What have car manufacturers ever done for the green economy? The answer, according to a Sustainability Hub event last week on how the road transport sector had delivered both "green and growth", is a hell of a lot.
Over the past 10 years the auto industry has delivered one of the most compelling green business success stories in history, as average emissions have fallen by a quarter, ambitious green regulations have been complied with ahead of schedule, and next-generation zero-emission vehicles have hit the roads.
The UK's car market has been transformed, from a position where just 0.9 per cent of new cars had an emissions footprint of less than 130g/km in 2000 to a performance last year which saw more than 63 per cent of cars come in below the 130g/km mark. Emissions have been slashed, billions of pounds in fuel costs have been saved, and the emergence of attractive green cars has played a key role in the industry enjoying record sales success.
Meanwhile, auto giants such as Nissan, Ford, BMW and Jaguar Land Rover, to name but a few, are investing billions in developing the kind of electric, hydrogen or biofuel vehicles that can cut emissions to almost zero, while also investigating how they can one day adapt their business models to a world where "peak car" may have been reached in industrialised markets.
The industry may still face many environmental challenges – how does it start to cut emissions as demand soars in emerging markets, how does it tackle the air pollution crisis – but its investment in clean technology and its consistent ability to cut new car emissions holds numerous lessons for the wider green economy as all industries wrestle with the decarbonisation challenge.
But what precisely can the wider green economy learn from the success of the auto industry? How can energy companies emulate car manufacturers and deliver steady reductions in emissions? Why are the policy successes enjoyed in the transport industry not being replicated in other spheres? These were the questions a panel of leading experts set out to address at last week's events, coming up with 10 key lessons for the green economy.
1 You need a road to Damascus moment
Kicking off the discussion, Joe Greenwell, chief executive of the Automotive Investment Organisation and a former boss at Jaguar Land Rover (JLR), which sponsored the event, recalled the meeting about 15 years ago when the company realised decarbonisation would prove critical to the industry's long-term future. "I well remember a meeting with my last company when we recognised that this had moved from a regulatory issue to a competitiveness issue," he said. "In other words if you wanted to stay in business, you needed to invest in low-CO2 technology, and frankly that is what everyone has done."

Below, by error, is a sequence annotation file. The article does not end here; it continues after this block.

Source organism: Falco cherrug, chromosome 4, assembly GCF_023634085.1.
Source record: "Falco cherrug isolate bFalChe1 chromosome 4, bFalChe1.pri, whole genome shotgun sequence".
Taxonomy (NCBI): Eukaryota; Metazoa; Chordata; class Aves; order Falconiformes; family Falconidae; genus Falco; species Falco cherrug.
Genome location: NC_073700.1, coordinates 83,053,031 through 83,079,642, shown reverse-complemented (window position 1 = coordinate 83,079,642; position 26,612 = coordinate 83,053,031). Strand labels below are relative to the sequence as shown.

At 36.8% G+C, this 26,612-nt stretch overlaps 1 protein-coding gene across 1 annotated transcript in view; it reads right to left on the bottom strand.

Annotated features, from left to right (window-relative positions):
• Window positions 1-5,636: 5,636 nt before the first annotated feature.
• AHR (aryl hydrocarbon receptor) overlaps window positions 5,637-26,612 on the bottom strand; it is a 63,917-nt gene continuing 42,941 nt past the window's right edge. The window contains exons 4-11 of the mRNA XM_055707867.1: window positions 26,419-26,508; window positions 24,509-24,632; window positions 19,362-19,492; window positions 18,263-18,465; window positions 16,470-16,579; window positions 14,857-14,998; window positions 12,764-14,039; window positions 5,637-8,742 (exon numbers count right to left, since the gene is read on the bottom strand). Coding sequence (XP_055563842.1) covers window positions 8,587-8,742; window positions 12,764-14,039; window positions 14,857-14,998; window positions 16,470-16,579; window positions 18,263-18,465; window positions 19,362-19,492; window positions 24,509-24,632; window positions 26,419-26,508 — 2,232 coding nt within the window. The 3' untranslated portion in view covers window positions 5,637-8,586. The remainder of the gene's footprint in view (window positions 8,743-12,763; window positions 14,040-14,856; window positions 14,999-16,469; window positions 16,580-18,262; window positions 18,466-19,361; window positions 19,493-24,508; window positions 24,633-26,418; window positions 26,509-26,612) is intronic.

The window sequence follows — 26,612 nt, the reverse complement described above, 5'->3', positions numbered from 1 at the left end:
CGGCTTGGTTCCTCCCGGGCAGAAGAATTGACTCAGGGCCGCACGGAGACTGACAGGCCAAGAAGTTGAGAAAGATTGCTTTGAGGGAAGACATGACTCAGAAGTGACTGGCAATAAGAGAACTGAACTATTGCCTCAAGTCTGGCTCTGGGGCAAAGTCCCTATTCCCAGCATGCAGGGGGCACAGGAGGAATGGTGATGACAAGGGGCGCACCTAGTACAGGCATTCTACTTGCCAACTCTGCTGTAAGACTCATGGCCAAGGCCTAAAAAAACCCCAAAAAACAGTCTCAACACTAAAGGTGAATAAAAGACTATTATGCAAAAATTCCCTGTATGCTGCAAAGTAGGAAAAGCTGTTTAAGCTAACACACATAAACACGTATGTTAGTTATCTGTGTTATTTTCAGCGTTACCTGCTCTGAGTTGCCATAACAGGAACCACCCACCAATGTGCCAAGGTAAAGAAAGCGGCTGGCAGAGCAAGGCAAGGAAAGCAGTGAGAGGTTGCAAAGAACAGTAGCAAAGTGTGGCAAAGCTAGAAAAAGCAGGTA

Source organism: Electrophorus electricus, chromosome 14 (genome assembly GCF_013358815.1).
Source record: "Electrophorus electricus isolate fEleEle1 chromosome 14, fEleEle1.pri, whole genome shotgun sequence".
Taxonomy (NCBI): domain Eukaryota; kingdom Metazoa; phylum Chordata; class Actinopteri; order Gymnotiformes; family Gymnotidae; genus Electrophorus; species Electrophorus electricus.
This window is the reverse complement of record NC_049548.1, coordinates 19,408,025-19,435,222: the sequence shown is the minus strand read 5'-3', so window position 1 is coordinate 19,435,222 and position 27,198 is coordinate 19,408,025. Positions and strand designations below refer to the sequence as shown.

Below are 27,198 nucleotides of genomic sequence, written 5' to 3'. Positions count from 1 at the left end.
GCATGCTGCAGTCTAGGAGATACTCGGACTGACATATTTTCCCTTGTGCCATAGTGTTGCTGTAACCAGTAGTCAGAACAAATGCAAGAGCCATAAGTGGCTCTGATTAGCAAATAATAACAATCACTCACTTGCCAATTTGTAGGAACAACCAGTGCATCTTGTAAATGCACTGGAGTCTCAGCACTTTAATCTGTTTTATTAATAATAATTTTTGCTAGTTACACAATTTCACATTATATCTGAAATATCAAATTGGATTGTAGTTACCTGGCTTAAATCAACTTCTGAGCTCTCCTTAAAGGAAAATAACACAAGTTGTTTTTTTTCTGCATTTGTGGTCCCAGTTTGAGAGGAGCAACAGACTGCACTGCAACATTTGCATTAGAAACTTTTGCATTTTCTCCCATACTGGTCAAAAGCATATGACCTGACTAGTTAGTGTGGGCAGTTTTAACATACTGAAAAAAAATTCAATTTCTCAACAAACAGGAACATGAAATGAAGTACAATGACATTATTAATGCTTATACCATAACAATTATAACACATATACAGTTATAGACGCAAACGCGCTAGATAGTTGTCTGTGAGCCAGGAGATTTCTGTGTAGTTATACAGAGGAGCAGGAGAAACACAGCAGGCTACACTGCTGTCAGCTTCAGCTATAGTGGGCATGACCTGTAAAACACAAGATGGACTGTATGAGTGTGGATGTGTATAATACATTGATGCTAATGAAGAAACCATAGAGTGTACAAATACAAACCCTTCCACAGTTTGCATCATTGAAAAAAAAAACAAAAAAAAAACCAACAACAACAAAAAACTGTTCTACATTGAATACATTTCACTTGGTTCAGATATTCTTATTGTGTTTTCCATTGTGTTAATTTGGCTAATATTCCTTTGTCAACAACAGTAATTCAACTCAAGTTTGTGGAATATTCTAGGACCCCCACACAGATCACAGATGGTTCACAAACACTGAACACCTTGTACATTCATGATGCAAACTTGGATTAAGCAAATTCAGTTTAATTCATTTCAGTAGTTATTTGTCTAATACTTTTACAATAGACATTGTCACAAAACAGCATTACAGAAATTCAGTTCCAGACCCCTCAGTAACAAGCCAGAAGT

Virtually every major car manufacturer can now credibly argue that their board-level execs are serious about decarbonisation and have invested billions of dollars in clean tech development as a result. The question remains as to whether or not their counterparts in the energy or mining industries have reached the same conclusion.
However, as Greenpeace's executive director John Sauven observed, there are signs that some leading energy companies are starting to realise decarbonisation is non-negotiable. "The Telegraph [last week] in their business section said the ‘end may be in sight for fossil fuels as science makes solar panels cheap'," he said. "And you also see the CEO of RWE, which... is a big, dirty, centralised power company, saying in an interview last week: "My dream, my vision is that RWE will put solar panels on your roof, a battery in your shed, a heat pump in your cellar, and we will also manage this complex energy system for you. We want to be the holistic energy manager of the future".
Perhaps the auto industry is not alone in accepting carbon-intensive business as usual is no longer an option.
2. Public pressure can help you get there
Sauven opened his speech by recalling how he had a little "previous" with Jaguar Land Rover. "I was actually involved in shutting down one of their plants in Solihull in 2005," he admitted. "I spent a very uncomfortable day D-locked to their plant."
As Greenwell observed, it was a pretty "uncomfortable" day for him too as the media flocked to cover the Greenpeace's protest against the Range Rover Sport and its inability to do more than 12 miles to the gallon in an urban environment.
Sauven said that since the protest he had visited JLR several times – "visiting by the front door" – to see the company's new hybrid vehicles and all-electric concept Range Rover. It is a pattern that has been seen time and again, as a combination of regulatory pressure, evolving consumer demand, and public protests has jolted firms into accelerating the development of clean technologies and greener business models.